Deepening ties with business partners can help wholesale and retail distributors reduce their exposure to risk in their supply chain.
According to an article on the Supply Management website, most senior executives at a recent debate on risk and supply chain management strategies agree that “integration is a more effective way to manage risk than to hedge against it.”
“To develop and manage your supply chain holistically, you need significant integration with both your customers and your suppliers to have better input in developing your risk strategy,” said Phil Joss, the director at 4C Associates, a procurement solutions company. The thinking is that hedging can be effective for dealing with rising commodity costs, but integration is needed to protect against threats from natural disasters, quality control issues and reputational hazards.
The article suggests that collaborative relationships, combined with greater integration, are the best ways to deal with risks in the supply chain. It is always a good supply chain management practice to manage risk by establishing long-term purchase contracts with key suppliers. This helps to ensure that there are no surprises, as the suppliers are contractually obligated to meet certain fulfillment levels and prices.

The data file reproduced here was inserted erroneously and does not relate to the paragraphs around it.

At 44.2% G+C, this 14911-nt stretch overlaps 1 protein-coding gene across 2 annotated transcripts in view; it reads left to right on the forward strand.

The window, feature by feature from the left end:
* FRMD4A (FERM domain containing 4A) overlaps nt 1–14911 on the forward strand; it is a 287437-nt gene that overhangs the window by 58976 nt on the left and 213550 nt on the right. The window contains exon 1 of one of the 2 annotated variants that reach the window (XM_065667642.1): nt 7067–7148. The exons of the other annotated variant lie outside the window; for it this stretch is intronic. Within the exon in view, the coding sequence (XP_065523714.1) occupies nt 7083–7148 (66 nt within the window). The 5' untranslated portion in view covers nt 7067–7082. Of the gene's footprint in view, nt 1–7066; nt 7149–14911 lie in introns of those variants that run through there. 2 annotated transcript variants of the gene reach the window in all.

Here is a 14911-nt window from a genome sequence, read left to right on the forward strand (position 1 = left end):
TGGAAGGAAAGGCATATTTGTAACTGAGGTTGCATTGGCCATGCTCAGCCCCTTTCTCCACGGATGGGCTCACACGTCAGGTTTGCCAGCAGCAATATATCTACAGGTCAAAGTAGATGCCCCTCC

There’s also a cost benefit to having long-term contracts. If you’re always looking for new suppliers, you’ll spend a lot of money on integration to get your systems, processes and people aligned with these new suppliers and their new ways of doing business. Sharing risk is a part of long-term contracts, and it’s not a bad thing; it puts the “partner” into the term “business partner.”
The Supply Management article also notes that distributors are exploring whether to “pass risk down the supply chain through contracts.” This is much more attainable today with cloud-based distribution ERP systems that have hooks into social media as well as trading networks such as Ariba. SAP has recognized the need for supply chain collaboration, as evidenced by its recent acquisition of Ariba.
The bottom line is that managing and sharing risks is vital to supply chain management. Better supply chain integration, deeper business relationships and collaboration all play an important role in mitigating risk in your supply chain.
Source: Supply Management, July 2013